A vouch-for token (“VT”) is used to vouch for the identity of an already authenticated user to a domain other than the user's home domain. The token contains the following data items:

    • a. VT tag: This is used to identify the token as a VT token.
    • b. The user's identity: Together with the user's home domain this is used to map the user to an identity that is valid within the new domain.
    • c. The user's home domain: Together with the user's identity this is used to map the user to an identity that is valid within the new domain.
    • d. The e-community identity: This is used to identify which e-community the user is participating in.
    • e. Extensible data in the form of attribute-value pairs may be used by the “introduced to” domain. This data is also limited in size: the entire hashed, encrypted VT token, together with the redirected URI cannot exceed 2 Kbytes.
    • f. A timestamp: This is used to limit the lifetime of the enrollment token. The lifetime is configurable so that different implementations can allow for enrollment tokens with varying lifetimes.

A same vouch for token for user Jane Doe may look like the following:

    • Vouch For Token :=E{Tag=VT, UserIdentity=jjdoe,
    • HomeDomain=ibm.com,
    • e-communityIdentity=f3Closed, timestamp=11:10:00 2 Nov 2000,
    • group=accountant,
    • role=manager}

Cookies are preferably used to maintain persistent data between a user and a given domain. The persistent identity cookies used in the preferred embodiment do not contain any security relevant information, and simple possession of a domain identity cookie does not provide access to a system.

The e-community memory cookies contain security relevant information such that possession of an e-community cookie may provide access to a particular session. This situation arises if the e-community cookie is being used for state management (for unprotected HTTP communications). This implies that the e-community cookies should be protected against theft.

A domain identity cookie (“DIDC”) is a persistent cookie that resides in the user's cookie “jar”, such as a cookie.txt file. This cookie is used to identify the e-community in which the user has enrolled, and their e-community in which the user is participating, and a timestamp. The identity cookie may also include extensible data in the form of attribute=value pairs.

This information is used as follows:

    • a. The e-community identity is used to identify which e-community the user is participating in.
    • b. The vouch for resource will be a URL that contains some form of active content that can authenticate the user (if necessary) and build a “vouch for” token.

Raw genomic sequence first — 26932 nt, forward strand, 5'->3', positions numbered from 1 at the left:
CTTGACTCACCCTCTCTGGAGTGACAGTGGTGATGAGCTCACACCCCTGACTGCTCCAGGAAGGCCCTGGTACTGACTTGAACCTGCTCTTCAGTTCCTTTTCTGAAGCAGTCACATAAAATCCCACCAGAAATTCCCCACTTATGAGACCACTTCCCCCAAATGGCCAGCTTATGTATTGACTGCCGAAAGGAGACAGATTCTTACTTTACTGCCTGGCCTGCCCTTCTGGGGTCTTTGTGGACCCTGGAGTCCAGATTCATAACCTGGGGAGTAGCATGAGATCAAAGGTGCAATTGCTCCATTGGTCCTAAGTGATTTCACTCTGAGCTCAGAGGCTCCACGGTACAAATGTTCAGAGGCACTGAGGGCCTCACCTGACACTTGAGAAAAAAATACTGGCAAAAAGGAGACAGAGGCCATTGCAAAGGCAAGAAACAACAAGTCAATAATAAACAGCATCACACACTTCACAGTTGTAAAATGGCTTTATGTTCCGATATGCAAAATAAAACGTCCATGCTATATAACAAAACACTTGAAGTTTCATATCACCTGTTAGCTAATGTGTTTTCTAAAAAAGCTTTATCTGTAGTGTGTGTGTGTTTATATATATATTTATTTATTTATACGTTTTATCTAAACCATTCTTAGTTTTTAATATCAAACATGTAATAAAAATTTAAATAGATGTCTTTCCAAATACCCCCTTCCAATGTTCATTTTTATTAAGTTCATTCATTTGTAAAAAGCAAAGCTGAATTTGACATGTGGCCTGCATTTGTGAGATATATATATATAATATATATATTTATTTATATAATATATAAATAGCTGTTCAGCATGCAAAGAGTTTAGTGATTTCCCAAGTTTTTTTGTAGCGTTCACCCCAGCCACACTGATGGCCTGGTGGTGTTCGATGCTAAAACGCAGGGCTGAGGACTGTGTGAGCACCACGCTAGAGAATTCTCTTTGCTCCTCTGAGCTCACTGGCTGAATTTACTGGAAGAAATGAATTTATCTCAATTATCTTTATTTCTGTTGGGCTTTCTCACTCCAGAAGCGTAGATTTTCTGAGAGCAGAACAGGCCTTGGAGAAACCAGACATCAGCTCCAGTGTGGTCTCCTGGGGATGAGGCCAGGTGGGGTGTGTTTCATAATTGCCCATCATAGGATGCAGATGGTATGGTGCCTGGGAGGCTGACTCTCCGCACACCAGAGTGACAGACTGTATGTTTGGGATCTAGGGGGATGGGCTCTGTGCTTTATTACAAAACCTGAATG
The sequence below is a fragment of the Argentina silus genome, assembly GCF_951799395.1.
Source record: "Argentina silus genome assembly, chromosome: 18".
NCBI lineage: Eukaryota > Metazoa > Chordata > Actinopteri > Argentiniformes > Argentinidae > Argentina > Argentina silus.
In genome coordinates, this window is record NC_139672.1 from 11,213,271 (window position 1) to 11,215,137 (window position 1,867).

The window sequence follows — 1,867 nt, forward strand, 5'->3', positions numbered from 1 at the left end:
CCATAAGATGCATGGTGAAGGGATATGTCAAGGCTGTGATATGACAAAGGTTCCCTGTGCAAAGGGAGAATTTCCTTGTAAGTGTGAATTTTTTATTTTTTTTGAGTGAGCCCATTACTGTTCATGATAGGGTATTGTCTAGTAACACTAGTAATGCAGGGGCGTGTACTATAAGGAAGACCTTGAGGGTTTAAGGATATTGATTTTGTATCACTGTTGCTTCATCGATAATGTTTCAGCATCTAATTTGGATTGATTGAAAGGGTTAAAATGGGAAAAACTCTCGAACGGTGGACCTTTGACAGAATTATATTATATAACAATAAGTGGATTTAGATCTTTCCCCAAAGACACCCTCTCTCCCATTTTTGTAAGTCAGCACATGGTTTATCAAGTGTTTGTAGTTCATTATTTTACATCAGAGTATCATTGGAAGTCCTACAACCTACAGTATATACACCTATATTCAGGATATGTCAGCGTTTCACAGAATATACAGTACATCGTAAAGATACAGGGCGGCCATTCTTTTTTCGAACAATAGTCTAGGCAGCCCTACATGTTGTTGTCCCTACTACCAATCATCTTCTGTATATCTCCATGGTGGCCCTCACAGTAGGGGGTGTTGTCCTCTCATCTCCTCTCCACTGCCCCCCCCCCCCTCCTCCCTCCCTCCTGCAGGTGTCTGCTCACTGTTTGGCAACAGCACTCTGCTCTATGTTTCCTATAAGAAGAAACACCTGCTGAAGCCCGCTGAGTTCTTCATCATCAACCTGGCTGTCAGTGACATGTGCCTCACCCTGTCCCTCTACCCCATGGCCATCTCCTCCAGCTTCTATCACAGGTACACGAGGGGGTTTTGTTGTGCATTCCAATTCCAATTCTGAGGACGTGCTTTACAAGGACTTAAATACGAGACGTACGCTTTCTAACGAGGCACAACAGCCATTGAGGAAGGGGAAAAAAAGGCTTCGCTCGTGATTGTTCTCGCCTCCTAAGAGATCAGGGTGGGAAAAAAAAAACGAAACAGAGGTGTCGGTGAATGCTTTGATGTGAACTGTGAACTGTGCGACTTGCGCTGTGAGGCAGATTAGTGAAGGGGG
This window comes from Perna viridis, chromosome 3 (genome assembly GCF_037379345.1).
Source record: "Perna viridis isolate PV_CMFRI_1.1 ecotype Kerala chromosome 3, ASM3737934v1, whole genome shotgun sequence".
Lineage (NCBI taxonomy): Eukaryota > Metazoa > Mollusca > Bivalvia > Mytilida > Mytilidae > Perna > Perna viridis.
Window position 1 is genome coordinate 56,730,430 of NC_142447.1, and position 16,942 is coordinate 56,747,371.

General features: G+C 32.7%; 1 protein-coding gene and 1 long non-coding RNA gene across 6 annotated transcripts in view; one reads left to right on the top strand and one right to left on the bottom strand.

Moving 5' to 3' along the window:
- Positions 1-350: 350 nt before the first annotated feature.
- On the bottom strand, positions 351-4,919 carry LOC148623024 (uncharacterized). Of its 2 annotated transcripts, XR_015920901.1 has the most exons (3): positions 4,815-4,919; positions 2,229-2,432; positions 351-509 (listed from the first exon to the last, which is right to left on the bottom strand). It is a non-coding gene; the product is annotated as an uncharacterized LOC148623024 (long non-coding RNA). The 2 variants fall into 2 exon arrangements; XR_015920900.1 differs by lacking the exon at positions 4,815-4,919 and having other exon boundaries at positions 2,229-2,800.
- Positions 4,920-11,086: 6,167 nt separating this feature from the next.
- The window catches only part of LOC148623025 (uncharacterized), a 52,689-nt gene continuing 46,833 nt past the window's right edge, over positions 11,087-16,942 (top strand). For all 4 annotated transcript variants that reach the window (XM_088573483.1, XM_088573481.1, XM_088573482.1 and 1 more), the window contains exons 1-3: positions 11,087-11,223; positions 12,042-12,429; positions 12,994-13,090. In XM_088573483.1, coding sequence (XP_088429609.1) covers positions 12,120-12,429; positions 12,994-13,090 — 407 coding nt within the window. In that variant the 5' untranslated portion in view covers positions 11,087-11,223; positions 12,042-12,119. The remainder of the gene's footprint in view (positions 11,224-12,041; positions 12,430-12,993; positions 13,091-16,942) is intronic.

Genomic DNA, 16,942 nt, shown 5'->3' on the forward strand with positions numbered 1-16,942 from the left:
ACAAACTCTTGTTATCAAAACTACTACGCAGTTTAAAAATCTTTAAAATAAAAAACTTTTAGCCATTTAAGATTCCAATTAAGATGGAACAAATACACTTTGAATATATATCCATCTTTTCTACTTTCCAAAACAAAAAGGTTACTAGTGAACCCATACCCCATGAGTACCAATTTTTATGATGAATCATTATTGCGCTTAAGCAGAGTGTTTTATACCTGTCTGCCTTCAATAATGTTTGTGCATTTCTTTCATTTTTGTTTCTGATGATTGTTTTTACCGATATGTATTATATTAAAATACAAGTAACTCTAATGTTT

• c. Extensible data in the form of attribute-value pairs may be used by the “introduced to” domain. This data will not be signed or encrypted (see note below). This data is also limited in size such that the entire domain identity cookie cannot exceed 4 Kbytes, according to the preferred embodiment.
    • d. The timestamp is used to limit the lifetime of the enrollment token. The lifetime is configurable so that different implementations can allow for enrollment tokens with varying lifetimes.
    • e. The information is hashed for integrity protection.

A sample domain identity cookie from domain “sun.com” for user Jane Doe may look like the following:

    • DIDC(sun.com) :={Home Domain=ibm.com,
    • e-communityIdentity=f3Closed,
    • timestamp=11:10:00 2 Nov 2000,
    • branding=ibm_sun alliance}, hash(info)

According to the preferred embodiment, the information in the domain identity cookie is not be protected by encryption. The domain identity cookie is intended to a piece of information for long-term use. Thus, if it were encrypted, the key management issues would be complicated beyond the benefits of this information. So, the domain identity cookie may or may not be protected by keyed hash. The keyed hash protection will at most provide integrity protection on the data in the cookie. Thus, the data that is included in the cookie should not be security relevant, but should be limited to information used for branding and personalization purposes. As possession of an identity cookie by itself is not enough to provide access to a system, it does not provide a potential attacker with any form of advantage to steal such a cookie.

The DIDC cookie is timestamp “refreshed” every time a user authenticates or is vouched-for within a domain within the e-community. This cookie is also refreshed as a result of a refresh request.

Note that the structure of the domain identity cookie as set by the e-community home domain is slightly different. In the extensible data field there is a list or a pointer to a list of all the individual affiliate sites where the user has explicitly enrolled.

Turning now to the e-community cookie (eCC), it resides in the user's browser cookie memory. The eCC is used to identify the Web server cluster, within a given domain, that can vouch for a user's identity, and is not encrypted.

The eCC has a timestamp and optionally extensible data, as well, which is refreshed upon every request to the Web server containing the e-community SSO plug-in. An eCC is valid for only for the duration of a browser session, and it is expired when a user invokes logout functionality.

The e-community cookie contains the following data items:

    • a. A local vouch for Web server: this will identify which web server (within a cluster or within the domain) has received the vouch for information from the user's home domain.
    • b. A local vouch for resource: this will be a URL that contains some form of active content that can vouch for the user within the scope of the local domain.
    • c. Extensible data: Attribute-value pairs may be included.
    • d. A timestamp: this is used to limit the lifetime of the enrollment token. The lifetime is configurable so that different implementations can allow for enrollment tokens with varying lifetimes.